A bagel is just a bagel – or is it? I’ve had a few bagels in my life but it’s been a while since I’ve been so taken by a bagel that I have to keep going back for more. These are the bagels you’ll find at Three Kids Bagels: a cute, recently opened take-away restaurant in town.
When you need a quick bite, take-away options are often the unhealthy option – definitely not the case with these tasty and fresh bagels!
WHO ARE THE THREE KIDS?
The original ‘three kids’ are childhood friends turned entrepreneurial foodie partners – Juliette, Harold and Tourane. Due to the success of their launch late last year, another of their childhood friends Edouard has recently joined the team. With their aprons on, caps on back to front – they are ready and eager to tackle the hungry Genevan lunch crowd.
A BIT OF BAGEL HISTORY
Popular in the USA, Canada and the UK, the origins of the bagel date back to the 17th century in Eastern European Jewish communities, where the word bagel comes from the word beigen, the Yiddish verb meaning to bend.
Traditionally shaped by hand into the form of a ring, what sets them apart from traditional bread is that they are boiled in water for a short time and then baked. The resulting bread give a crispier outer crust and soft dough. But why the hole? It is thought to have helped market sellers to handle and transport them more easily and to allow for a more visually pleasing display, as they were often threaded through strings or placed on top of each other on dowels.
A SMALL BUT VERY CUTE TAKE-AWAY
Tucked in a hidden corner of rue de Vieux-College, Three Kids’ must be one of the smallest but cutest take-aways in Geneva. The shop front leaves no mystery into what is on offer inside. Threaded onto dowels in the shop window is an impressive range of tasty looking bagels with various toppings – plain, sesame, poppy seed, multi-seed or garlic and parmesan.
The decor inside is modern industrial looking in shades of grey with the takeaway counter at the front of the shop and a small area at the back seating just four on bar stools at a counter. Avoid the main lunchtime rush and you’re sure to grab a spot, alternatively, take your bagel away and find a park bench nearby.
WHAT MAKES THEIR BAGELS SO SPECIAL?
The freshness and flavour of the bagels. Prepared daily, their bagels are made using organic flour milled the traditional way (stone-ground) from the Ferme de Verpillères in Choulex. They are kneaded, boiled and baked on their premises and then individually warmed before being filled.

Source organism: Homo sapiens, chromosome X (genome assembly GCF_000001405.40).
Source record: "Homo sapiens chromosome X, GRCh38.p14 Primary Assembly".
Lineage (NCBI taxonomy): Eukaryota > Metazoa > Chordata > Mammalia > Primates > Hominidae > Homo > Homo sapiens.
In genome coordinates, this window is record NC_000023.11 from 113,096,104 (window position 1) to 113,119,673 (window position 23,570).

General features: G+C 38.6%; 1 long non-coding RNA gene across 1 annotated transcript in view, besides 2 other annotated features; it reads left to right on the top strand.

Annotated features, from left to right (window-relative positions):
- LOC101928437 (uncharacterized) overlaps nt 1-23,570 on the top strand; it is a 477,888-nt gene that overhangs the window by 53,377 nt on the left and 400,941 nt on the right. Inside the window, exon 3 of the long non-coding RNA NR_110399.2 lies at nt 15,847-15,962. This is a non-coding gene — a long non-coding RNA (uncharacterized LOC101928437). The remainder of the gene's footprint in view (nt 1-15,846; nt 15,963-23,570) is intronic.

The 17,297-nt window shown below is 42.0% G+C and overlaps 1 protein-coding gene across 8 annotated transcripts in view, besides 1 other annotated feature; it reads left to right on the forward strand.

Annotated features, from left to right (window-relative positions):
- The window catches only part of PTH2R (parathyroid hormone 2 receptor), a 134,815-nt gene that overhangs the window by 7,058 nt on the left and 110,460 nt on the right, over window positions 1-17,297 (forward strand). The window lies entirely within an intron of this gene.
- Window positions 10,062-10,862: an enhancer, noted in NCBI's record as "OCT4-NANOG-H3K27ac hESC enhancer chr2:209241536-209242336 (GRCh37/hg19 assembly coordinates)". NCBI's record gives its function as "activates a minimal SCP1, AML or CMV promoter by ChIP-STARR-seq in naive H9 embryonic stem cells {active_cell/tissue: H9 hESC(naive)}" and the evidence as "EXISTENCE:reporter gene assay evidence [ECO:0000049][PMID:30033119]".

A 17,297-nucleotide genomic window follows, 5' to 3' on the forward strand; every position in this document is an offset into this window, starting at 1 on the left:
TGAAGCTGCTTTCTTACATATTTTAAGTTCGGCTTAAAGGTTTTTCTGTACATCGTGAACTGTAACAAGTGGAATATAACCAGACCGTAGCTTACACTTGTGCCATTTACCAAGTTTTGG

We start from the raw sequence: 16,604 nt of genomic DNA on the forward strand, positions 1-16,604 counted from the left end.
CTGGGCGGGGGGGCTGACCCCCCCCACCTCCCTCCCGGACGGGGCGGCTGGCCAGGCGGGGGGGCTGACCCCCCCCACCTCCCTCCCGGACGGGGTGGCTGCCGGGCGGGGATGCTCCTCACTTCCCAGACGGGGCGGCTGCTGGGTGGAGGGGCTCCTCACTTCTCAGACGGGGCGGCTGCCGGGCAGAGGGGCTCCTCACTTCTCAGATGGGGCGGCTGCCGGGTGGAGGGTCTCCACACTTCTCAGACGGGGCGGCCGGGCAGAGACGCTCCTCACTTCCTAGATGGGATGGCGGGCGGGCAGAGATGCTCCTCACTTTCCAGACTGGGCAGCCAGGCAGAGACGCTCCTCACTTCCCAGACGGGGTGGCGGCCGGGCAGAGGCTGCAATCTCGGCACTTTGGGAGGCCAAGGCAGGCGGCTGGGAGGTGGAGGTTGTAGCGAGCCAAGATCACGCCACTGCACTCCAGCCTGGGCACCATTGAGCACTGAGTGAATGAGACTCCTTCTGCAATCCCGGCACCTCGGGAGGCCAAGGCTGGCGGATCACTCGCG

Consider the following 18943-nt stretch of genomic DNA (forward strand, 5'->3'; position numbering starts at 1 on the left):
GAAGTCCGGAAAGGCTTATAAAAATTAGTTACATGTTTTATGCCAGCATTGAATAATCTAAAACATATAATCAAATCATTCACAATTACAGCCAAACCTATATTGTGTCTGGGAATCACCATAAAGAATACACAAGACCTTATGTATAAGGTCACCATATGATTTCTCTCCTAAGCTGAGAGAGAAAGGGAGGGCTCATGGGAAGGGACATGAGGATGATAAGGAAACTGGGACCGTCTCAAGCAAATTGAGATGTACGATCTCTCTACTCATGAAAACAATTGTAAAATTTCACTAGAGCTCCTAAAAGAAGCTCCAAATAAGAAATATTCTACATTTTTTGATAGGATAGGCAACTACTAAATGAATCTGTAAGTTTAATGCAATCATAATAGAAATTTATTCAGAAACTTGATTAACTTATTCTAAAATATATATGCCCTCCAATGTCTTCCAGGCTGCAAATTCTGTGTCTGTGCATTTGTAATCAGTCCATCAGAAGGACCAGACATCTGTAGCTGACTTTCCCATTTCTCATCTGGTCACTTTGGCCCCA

Three Kids use regional and seasonal products in their signature bagel fillings, which come in various combinations, named after different parts of the city. I have already tried out all bar one (the Eaux-Vives) and all were absolutely delicious. If I was forced to choose my favourite, I’d have to say the Plainpalais, with the bargain priced Nutella one coming in a close second – but who knows, perhaps I will change my mind once I’ve sampled the Eaux-Vives!
In addition to their signature bagels, they offer a bagel of the month, a seasonal bagel as well as bargain priced bagels at just 5CHF each.
Their signature bagels (priced between 10CHF-11.50CHF):
EAUX-VIVES – jambon cru, mozarella, pesto, sun dried tomatoes and salad
CHAMPEL – pastrami, cornichons, caramelized onions, cheddar and honey mustard
COLOGNY – smoked salmon, sprinkled with onions, lemon, dill and salad
GROTTES – aubergine, goats’ cheese with walnuts, sun dried tomatoes, a honey mustard and lettuce
PLAINPALAIS – chicken with a tartare sauce, melted Gruyère cheese, onions and lettuce
They also offer a small selection of different desserts (I tried the apple compote with a speculoos biscuit topping) as well as homemade iced tea.
BARGAIN PRICED BAGELS
Priced at just 5CHF, their petite faim range of bagels are a real bargain. Choose from cream cheese, peanut butter, Cenovis (a spread similar to Marmite/Vegemite), nutella, jam or honey.
I shared a nutella bagel for dessert that was warm, chocolatey and squidgy – perfect if you have a sweet tooth like mine.
WHERE: 10 rue du Vieux-College, 1204 Genève.
OPENING HOURS: Open Monday to Saturday from 11:30 am to 4:30 pm.
Other places in Geneva to get your bagel fix:
LES FILLES INDIGNES
This modern and bright café, although not a specialist bagel shop, offer a range of sandwiches, soups, salads, quiches and bagels, using fresh and seasonal ingredients.
They have a couple of great seating areas – I prefer the one at the back of the shop which is more relaxed, perfect for having a coffee and bagel whilst reading a chapter or two of a book.
Click here to read our review of Les Filles Indignes.
Bagelstein opened only last year in March and their Balexert Centre location is their second restaurant in Switzerland (there is also a branch in Nyon).
Choose from seven different types of bagels (nature, wholemeal, cereal, sesame, poppyseed, cheese or shallot), then one of their choices of filling or choose your own. They also sell their bagels unfilled, should you wish to take some home with you. Various menus are available, including drink and desserts.
WHERE: Centre Commercial Balexert, 27 Avenue Louis Casaï, 1211 Genève.
Freshly filled bagels, freshly squeezed fruit and vegetable juices, smoothies and amazing coffee are on offer in this café, located in the Passsage Malbuisson in the centre of town. The main counter for ordering your freshly filled bagel is situated downstairs at the entrance of the café. There is also a separate counter to order a quick coffee to take out, if you don’t have time to sit upstairs in their spacious loft style seating area.
Whether you opt for a breakfast bagel (scrambled egg, bacon and cheddar) with a wake me up coffee (they are open from 7am 6 days a week) or choose a traditional cream cheese and smoked salmon bagel for lunch (the Montréal), there’s a bagel filling to suit every taste.
WHERE: Passage Malbuisson, rue due Marché, 1204 Genève.